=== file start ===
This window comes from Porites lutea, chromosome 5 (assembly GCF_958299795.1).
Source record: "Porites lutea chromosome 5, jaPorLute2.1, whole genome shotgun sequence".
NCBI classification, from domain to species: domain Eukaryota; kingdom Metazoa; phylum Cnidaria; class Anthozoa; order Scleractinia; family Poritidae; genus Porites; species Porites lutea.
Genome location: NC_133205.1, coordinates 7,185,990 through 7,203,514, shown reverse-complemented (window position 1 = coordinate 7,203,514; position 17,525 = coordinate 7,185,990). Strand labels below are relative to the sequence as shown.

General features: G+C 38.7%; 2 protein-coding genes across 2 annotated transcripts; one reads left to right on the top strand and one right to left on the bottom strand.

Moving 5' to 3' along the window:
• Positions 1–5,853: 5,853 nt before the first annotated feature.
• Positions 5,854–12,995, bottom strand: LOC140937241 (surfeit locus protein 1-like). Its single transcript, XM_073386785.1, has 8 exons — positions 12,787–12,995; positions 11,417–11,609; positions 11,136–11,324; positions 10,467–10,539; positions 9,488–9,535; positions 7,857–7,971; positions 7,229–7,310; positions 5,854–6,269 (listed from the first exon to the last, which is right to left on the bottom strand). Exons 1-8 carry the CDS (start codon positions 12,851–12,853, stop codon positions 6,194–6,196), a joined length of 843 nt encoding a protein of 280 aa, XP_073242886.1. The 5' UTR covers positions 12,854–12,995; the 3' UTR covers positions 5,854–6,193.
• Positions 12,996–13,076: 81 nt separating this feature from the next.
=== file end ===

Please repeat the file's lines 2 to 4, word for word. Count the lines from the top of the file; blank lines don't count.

Source record: "Porites lutea chromosome 5, jaPorLute2.1, whole genome shotgun sequence".
NCBI classification, from domain to species: domain Eukaryota; kingdom Metazoa; phylum Cnidaria; class Anthozoa; order Scleractinia; family Poritidae; genus Porites; species Porites lutea.
Genome location: NC_133205.1, coordinates 7,185,990 through 7,203,514, shown reverse-complemented (window position 1 = coordinate 7,203,514; position 17,525 = coordinate 7,185,990). Strand labels below are relative to the sequence as shown.